Colour psychology plays a big part in the way we shop. A tale as old as time, the symbolism behind colours has been used for many years by marketers trying to play on our senses and trick our instincts.
With an increase in consumerism and a decrease in attention spans, brands are urged to nail colour psychology and tell stories through the shades they choose for everything, from product packaging to Instagram pages.
We have probably all heard about the basic colour associations by now; white is purity, red is passion, and purple is meant to be used by brands to sell us some sort of sophisticated appeal. But in the age of know-it-all customers where all product information lies a fingertip touch away, we definitely do not like to be sold to - millennial pink packaging or not. However, with mental health awareness on the rise and visual content creation at its peak, colour psychology still plays a massive part our purchasing decisions.
Our emotional response to colour intensity has not changed since centuries ago, according to psychology experts. We still associate bright and bold colours with making a statement, whilst pastels and lighter shades allow us to embrace our calmer selves. The reasons why certain colours grew in popularity over the years, however, are certainly related to the feelings and emotions of the generations that currently hold the highest purchasing power (aka Millennials and Gen Z natives). And with what is known as the Age of Anxiety in full swing, there is no wonder why we are gravitating towards pastel packaging - our eyes are certainly looking to soothe our souls, especially during the scary times we are currently going through. There has also been a rise in the tonal trend, where people mix and match multiple shades of the same colour to create a visual harmony. This is again, as experts agree, a call for calmness through a visually soothing appeal.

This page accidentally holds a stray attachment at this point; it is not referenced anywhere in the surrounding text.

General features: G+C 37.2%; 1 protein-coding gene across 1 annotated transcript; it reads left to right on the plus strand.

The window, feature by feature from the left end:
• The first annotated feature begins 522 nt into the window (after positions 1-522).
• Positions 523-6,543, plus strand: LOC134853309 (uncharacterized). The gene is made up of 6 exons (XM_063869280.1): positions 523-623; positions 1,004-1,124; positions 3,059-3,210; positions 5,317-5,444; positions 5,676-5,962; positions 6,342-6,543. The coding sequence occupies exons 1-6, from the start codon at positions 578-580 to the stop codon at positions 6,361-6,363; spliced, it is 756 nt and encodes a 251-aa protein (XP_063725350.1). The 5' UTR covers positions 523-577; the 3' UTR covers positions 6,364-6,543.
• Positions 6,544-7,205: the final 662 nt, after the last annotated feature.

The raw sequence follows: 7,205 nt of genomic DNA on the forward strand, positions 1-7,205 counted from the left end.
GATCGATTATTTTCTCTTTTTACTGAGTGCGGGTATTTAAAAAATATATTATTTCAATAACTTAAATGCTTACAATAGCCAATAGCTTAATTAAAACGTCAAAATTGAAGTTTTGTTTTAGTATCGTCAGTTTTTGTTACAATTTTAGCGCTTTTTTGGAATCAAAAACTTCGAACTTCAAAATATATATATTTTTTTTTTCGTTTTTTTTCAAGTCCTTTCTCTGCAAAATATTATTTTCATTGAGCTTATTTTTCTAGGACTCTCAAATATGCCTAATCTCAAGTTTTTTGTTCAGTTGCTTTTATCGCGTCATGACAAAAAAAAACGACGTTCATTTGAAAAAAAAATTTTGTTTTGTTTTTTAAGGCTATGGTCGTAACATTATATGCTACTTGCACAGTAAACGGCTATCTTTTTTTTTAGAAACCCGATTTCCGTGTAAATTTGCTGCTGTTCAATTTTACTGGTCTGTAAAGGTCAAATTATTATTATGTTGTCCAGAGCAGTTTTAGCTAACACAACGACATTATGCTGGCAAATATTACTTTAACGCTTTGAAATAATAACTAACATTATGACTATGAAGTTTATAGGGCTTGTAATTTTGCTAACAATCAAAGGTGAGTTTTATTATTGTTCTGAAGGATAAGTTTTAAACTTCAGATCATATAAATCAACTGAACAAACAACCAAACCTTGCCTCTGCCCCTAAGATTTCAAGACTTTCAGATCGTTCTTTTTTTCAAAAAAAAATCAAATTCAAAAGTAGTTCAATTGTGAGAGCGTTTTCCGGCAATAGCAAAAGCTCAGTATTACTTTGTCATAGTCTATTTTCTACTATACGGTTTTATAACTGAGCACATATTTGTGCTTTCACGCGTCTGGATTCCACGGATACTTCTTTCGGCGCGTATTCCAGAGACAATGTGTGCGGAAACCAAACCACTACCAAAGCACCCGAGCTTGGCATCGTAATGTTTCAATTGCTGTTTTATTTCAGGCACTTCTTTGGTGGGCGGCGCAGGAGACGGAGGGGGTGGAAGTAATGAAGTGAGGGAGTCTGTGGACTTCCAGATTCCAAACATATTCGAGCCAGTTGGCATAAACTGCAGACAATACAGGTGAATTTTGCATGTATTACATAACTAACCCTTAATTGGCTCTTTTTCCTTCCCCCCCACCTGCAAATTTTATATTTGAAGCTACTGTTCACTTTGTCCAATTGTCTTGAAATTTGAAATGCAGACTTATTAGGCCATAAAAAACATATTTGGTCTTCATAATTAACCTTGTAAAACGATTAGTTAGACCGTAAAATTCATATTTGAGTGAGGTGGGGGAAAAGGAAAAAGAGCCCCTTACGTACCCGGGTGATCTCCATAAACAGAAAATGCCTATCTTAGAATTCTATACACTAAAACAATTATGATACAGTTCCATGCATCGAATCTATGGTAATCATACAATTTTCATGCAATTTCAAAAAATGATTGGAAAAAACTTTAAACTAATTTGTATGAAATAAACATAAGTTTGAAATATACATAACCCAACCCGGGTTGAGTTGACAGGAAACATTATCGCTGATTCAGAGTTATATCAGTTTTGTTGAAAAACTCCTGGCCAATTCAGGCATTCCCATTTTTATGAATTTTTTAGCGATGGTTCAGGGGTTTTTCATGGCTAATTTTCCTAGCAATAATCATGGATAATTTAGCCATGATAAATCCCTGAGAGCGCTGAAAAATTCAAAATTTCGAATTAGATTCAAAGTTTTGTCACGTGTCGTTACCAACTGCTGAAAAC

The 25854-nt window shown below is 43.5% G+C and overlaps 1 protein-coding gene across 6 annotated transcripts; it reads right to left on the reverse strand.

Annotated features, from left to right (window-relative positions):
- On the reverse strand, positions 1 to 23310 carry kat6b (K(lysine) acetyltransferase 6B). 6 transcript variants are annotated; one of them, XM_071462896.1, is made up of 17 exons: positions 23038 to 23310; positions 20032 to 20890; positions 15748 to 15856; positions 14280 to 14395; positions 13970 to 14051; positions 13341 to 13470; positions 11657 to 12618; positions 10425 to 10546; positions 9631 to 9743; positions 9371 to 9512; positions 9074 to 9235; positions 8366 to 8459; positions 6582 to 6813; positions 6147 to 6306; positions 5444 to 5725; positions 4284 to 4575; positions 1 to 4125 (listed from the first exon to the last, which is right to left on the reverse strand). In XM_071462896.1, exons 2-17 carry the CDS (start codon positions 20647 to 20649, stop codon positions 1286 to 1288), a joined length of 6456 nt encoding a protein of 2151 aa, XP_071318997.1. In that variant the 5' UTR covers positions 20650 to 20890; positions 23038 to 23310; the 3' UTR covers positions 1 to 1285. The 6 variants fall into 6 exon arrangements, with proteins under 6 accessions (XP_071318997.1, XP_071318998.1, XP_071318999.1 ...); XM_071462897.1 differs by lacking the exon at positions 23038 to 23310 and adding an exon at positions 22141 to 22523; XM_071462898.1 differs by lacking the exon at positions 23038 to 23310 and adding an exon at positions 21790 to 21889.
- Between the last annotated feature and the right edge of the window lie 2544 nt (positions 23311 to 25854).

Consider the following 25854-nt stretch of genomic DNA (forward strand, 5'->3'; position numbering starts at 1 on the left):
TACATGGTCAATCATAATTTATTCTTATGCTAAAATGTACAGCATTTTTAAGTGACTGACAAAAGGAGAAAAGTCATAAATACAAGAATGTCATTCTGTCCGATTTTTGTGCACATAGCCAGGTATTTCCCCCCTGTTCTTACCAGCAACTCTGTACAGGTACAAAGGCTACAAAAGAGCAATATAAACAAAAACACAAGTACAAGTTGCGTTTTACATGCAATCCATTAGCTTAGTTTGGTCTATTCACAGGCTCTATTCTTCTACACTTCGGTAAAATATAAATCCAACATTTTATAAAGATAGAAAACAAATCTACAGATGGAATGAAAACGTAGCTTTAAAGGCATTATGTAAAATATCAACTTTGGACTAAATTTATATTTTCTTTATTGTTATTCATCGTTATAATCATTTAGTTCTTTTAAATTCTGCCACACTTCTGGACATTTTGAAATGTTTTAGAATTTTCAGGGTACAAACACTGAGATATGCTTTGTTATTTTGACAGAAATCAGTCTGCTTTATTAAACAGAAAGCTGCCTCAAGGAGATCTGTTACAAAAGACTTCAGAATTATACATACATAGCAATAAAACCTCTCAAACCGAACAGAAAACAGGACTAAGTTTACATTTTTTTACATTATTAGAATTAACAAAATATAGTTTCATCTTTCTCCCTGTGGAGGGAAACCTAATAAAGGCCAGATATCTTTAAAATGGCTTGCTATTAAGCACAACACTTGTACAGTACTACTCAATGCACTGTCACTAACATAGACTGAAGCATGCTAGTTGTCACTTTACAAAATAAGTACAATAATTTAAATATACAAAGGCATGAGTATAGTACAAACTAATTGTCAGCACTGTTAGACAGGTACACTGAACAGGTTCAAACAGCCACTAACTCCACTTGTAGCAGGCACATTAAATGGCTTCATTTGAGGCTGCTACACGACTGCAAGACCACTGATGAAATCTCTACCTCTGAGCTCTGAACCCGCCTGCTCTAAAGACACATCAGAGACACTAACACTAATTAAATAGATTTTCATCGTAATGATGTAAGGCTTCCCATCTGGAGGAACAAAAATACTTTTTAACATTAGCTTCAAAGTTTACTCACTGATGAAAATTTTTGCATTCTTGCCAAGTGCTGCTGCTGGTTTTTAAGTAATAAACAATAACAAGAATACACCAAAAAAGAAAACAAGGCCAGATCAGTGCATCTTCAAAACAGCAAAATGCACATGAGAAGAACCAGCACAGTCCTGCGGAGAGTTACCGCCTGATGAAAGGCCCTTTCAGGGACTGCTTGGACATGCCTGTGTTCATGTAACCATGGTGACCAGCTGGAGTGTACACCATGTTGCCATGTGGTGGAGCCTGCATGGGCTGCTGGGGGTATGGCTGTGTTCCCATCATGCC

Whilst our gravitation towards pastels has undoubtedly persisted over the last few years, colour psychologists state that we still embrace bright colours as a way of escapism from the mundane. Many Autumn-Winter collections have recently showcased bright colours, as opposed to the usual array of grey and beige shades. Neon green and bright magenta have started to make an appearance in our wardrobes during the colder seasons, which experts associate with the ‘look-at-me’ attitude. And with Millennials and Gen Z being called the ‘ME” generations by many trend forecasting platforms, individualism plays an important part in colour choices for many shoppers.
When it comes to impulse purchases, studies have shown that colour affects our shopping instincts. From brand logos using certain colour schemes that instantly catch our eyes, to labels that manage to deceive the eye for a few seconds (we often associate red labels to ‘cleareance’ or ‘sales’), our reactions are subconsciously dictated by colour.
With more brands drifting away from visual traditionalism and building entire marketing strategies based on colours, our visual instincts are definitely a top priority when it comes to product and packaging development. Global events, the media and our own feelings are certainly influencing the way we embrace colour and, ultimately, our shopping patterns.
By Maria Bita